British employees are suffering from stress through being forced to change themselves to fit in with their workplace environment, a new study claims.
The study by Vodafone, part of the company's Working Nation series of reports, found that 58 per cent of employees change their personality and identity to fit in at work, causing 'identity stress' in some cases.
Around 20 per cent of British workers have changed their appearance significantly for their job, 14 per cent have modified their accent, six per cent have concealed their religious identity and one in 50 has hidden their sexual orientation.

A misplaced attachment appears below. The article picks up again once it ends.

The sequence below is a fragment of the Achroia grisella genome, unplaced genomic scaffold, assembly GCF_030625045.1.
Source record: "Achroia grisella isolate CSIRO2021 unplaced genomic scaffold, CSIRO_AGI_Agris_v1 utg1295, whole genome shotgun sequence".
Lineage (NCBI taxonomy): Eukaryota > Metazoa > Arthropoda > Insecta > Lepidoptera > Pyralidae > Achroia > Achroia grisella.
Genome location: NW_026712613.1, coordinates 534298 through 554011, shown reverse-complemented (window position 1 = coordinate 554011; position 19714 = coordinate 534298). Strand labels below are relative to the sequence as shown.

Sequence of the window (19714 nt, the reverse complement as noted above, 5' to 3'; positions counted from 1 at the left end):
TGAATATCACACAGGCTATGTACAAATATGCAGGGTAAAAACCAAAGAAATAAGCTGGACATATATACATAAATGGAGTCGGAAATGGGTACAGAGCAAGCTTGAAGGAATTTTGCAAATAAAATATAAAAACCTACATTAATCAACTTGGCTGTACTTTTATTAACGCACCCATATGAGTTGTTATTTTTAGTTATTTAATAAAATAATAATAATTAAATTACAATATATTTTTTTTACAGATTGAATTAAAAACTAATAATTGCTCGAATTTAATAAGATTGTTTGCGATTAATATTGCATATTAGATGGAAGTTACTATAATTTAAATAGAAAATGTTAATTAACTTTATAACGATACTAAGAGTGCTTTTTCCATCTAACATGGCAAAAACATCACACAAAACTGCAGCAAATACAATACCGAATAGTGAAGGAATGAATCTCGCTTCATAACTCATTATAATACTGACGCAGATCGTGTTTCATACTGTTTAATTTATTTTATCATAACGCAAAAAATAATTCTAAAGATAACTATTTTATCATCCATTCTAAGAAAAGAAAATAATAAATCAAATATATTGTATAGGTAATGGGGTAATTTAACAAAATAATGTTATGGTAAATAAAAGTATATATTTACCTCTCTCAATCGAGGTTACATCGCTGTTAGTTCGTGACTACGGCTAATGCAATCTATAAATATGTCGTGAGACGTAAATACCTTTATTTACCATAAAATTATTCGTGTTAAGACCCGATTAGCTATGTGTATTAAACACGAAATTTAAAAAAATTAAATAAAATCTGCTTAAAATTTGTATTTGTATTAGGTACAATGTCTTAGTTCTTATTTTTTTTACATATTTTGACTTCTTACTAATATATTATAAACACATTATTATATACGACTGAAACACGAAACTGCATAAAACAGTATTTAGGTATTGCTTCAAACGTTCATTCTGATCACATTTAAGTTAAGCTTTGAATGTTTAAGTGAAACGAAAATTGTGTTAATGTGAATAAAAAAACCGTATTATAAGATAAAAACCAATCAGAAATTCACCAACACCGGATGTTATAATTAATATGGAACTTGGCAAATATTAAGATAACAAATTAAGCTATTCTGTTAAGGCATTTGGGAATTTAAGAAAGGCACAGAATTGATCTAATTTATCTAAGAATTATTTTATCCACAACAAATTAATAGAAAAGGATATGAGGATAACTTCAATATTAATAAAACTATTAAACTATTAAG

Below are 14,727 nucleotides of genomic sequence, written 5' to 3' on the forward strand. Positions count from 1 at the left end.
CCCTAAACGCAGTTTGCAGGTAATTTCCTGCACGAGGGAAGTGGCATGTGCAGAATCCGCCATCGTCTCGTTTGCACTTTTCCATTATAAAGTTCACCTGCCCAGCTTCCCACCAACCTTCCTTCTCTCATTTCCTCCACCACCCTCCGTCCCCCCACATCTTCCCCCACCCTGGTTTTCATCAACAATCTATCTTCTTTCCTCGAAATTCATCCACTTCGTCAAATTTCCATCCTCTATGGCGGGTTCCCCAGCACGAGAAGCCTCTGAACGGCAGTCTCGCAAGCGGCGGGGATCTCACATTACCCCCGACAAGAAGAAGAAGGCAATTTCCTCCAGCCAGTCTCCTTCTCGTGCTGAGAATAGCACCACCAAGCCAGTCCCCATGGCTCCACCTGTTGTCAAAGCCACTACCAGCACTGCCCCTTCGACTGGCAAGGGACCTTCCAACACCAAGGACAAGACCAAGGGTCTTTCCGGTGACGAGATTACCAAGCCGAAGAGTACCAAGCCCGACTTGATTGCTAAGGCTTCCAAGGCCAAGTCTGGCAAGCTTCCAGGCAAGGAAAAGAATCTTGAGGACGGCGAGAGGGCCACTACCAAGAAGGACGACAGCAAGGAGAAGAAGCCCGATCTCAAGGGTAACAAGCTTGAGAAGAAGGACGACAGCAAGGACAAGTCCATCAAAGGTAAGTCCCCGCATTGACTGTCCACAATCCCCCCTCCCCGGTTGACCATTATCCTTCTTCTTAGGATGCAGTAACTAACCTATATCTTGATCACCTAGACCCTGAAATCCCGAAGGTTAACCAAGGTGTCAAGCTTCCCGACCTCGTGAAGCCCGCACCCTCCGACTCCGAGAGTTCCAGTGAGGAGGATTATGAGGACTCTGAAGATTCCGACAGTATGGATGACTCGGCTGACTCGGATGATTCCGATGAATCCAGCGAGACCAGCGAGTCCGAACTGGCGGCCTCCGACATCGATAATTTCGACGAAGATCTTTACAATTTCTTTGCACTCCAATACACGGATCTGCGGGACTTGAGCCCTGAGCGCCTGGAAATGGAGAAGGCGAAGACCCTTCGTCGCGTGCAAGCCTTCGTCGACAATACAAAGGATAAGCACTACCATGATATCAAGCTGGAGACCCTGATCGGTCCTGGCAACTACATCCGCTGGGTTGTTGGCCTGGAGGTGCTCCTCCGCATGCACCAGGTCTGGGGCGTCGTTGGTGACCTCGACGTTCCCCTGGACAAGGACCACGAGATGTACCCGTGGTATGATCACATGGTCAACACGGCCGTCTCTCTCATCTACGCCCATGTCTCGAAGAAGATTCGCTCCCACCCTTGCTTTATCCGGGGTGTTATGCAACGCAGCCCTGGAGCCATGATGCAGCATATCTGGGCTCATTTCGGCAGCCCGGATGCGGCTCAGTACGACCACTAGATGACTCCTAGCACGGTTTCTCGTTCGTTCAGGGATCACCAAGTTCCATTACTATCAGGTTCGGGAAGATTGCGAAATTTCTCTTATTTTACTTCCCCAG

A hardcore six per cent of 'identity stressed' workers have felt compelled to change their identity completely, making them three times more likely to work for companies that oppose their values, and twice as likely to be dissatisfied at work, or to lie to get ahead.
At a time when employers are focussing more on work/life balance for their employees, identity stress seems to be dragging things back, having a damaging impact on both working and social lives, the report claims.
"We are acutely aware that getting the right balance between work and home life is not just about how much time people spend in or out the office," said Mark Bond of Vodafone UK.
"It's also about who you are when you come to work."
Around 67 per cent of senior employers said that they expected some level of "identity change" from their workforce, despite 88 per cent saying that they thought the retention of "real identity" had never been more important.